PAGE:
Speaking with the students’ union Public Relations officer, Adegbeyeni Oluwafemi disagreed that there is a tendency of students not reading their books. He said, “I was listening to one of the interviews conducted with our acting Vice-Chancellor and I picked where he pointed out that AAUAites are disciplined and good.”

“I want to believe that a large percentage of students are reading and studying at home. AAUAites are disciplined and serious at what they do.”

However, the vice president, Akinlalu Valentina countered the PRO. In her opinion, the atmosphere is not favourable for students to read at home. She, however, pleaded that students should not relax in their comfort zone as the pandemic may be over anytime soon.

“It is understandable that the majority of the students do not find studying at home easy. The atmosphere isn’t favourable enough to read. The morale is low but let’s encourage them to study either gradually or spontaneously as no one knows when the pandemic would end. We pray God heals our land,” she said.

She further disclosed that the students’ union is putting all hands on deck to ensure that the students are taken care of. She hinted our reporter that the union is considering making use of the social media platform Telegram to engage the students in academic activities, which is pending due to some logistics that are to be resolved soon.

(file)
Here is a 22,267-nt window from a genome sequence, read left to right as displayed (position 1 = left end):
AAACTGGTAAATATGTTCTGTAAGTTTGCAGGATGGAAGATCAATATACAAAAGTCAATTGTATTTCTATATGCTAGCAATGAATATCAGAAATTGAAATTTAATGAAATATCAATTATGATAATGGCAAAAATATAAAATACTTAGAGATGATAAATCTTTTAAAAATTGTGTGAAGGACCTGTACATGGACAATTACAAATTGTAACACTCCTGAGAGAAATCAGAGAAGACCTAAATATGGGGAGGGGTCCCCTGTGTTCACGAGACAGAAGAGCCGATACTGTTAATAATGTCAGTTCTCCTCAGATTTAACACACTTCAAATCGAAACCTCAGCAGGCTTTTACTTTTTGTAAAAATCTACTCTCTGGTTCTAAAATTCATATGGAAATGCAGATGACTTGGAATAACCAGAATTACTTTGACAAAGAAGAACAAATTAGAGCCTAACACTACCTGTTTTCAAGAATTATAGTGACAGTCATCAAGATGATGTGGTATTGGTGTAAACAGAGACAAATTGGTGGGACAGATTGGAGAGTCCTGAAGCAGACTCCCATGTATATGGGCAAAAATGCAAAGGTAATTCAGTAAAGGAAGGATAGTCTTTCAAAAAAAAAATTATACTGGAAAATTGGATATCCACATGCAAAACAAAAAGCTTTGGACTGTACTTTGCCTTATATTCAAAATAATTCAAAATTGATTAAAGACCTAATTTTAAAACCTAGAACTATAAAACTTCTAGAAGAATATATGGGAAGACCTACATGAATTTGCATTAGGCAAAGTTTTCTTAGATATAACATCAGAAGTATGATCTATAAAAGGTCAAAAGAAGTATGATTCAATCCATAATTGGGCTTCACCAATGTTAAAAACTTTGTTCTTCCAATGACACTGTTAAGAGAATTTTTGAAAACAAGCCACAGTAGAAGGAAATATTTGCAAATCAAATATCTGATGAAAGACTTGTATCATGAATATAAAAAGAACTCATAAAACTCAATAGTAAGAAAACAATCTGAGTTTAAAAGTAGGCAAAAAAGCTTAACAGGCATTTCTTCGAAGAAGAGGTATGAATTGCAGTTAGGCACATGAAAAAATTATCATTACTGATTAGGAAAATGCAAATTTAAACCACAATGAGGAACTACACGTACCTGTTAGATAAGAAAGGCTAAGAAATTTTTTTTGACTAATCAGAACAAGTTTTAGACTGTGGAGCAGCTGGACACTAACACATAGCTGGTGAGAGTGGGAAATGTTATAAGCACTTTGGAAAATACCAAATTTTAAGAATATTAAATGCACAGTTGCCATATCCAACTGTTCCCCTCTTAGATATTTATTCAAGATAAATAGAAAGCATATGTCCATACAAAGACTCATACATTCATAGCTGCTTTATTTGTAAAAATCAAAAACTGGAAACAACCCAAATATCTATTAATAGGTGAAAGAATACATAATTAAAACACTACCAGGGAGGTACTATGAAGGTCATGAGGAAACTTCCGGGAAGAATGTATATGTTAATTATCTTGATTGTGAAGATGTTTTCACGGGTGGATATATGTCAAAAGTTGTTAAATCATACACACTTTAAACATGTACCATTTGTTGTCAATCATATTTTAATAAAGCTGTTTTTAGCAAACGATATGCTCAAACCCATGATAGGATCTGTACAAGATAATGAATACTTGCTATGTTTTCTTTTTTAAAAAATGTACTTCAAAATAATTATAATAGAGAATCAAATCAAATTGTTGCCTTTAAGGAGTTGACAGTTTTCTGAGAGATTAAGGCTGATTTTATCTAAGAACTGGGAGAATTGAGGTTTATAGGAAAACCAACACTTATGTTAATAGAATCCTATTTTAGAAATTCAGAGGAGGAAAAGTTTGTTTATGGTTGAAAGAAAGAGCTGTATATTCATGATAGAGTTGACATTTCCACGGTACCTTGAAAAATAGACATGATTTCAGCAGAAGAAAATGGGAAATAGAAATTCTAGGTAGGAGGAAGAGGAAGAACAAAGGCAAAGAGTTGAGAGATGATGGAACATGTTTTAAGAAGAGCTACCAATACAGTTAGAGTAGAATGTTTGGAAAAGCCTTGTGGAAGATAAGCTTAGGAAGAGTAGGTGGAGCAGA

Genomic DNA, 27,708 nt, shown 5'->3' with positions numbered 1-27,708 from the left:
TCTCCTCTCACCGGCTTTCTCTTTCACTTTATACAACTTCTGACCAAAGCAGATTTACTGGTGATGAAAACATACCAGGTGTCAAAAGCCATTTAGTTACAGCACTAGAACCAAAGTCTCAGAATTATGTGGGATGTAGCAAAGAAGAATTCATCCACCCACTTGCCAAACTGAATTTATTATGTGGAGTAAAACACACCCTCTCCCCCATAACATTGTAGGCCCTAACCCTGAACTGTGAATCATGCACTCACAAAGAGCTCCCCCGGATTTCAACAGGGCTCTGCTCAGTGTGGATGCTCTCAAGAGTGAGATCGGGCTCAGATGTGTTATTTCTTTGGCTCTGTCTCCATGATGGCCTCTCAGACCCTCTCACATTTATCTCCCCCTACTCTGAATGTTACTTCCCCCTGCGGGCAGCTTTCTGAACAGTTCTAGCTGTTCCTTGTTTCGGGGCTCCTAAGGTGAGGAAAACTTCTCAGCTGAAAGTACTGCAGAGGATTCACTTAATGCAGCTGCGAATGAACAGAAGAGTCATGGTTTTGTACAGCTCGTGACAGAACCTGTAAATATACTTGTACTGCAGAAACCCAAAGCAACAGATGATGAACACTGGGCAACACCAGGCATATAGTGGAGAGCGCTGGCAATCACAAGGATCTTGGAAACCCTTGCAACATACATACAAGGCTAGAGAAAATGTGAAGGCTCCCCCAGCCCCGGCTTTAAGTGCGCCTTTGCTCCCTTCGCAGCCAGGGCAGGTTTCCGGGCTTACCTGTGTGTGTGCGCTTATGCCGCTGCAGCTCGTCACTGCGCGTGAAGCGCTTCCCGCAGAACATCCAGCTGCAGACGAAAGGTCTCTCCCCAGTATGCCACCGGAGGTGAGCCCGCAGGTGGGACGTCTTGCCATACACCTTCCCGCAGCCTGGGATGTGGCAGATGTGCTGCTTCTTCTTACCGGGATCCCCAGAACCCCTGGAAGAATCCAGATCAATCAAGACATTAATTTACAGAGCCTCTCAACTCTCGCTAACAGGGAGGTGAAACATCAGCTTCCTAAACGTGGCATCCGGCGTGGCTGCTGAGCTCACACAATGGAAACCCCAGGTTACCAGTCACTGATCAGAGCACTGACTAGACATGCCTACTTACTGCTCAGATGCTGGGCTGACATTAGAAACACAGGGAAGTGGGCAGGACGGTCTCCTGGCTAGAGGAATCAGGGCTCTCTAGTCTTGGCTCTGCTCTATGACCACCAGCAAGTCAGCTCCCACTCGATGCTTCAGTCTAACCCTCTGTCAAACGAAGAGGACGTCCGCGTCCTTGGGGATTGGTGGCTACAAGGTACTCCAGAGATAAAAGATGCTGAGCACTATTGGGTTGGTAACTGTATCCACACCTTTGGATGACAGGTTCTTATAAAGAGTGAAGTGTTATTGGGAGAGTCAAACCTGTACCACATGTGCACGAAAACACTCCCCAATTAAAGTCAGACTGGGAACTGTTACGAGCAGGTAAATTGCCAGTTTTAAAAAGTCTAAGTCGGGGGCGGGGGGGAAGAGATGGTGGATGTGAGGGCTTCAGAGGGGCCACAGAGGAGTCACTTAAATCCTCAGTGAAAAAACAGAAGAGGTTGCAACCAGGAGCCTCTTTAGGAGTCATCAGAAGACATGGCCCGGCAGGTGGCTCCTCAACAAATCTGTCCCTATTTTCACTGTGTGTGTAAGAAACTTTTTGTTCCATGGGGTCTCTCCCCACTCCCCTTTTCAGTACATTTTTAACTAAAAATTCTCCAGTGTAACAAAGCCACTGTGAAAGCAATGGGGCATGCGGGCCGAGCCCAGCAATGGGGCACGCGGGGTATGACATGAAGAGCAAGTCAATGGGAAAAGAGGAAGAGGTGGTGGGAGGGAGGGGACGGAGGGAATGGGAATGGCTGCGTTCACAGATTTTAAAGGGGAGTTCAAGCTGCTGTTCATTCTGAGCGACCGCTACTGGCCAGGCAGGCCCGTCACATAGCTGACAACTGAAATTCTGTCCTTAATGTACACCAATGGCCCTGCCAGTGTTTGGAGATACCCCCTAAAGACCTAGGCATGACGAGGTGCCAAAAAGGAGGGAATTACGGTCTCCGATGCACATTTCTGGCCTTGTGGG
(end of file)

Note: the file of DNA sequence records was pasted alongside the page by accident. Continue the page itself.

In her words, “We’ve been working vigorously on our plans with the management and individuals in the business sector, counselling team, impact builders et al, though not visible enough. Considering the Telegram platform created by the PRO, we have this great expectation that it will work out. When it’s feasible enough, we’ll let the students know.”

The institution’s management is also not turning a deaf ear to the pleas of the students. Speaking with the Deputy Vice-Chancellor (Academics), Prof. Francis Gbore, he informed our correspondent that no decision will be taken until after resumption from the mid-semester break.

Meanwhile, the Dean of Student Affairs, Dr Olusegun Owolewa disclosed to our correspondent that he will plead on behalf of the students for an additional two weeks to revise before the commencement of the examination. He stated that the management has presented a proposal to the State Government to enable the University to commence virtual learning and a positive result is expected. He further urged the students to pay at least part of their tuition fees to enable them to enjoy a hitch-free session.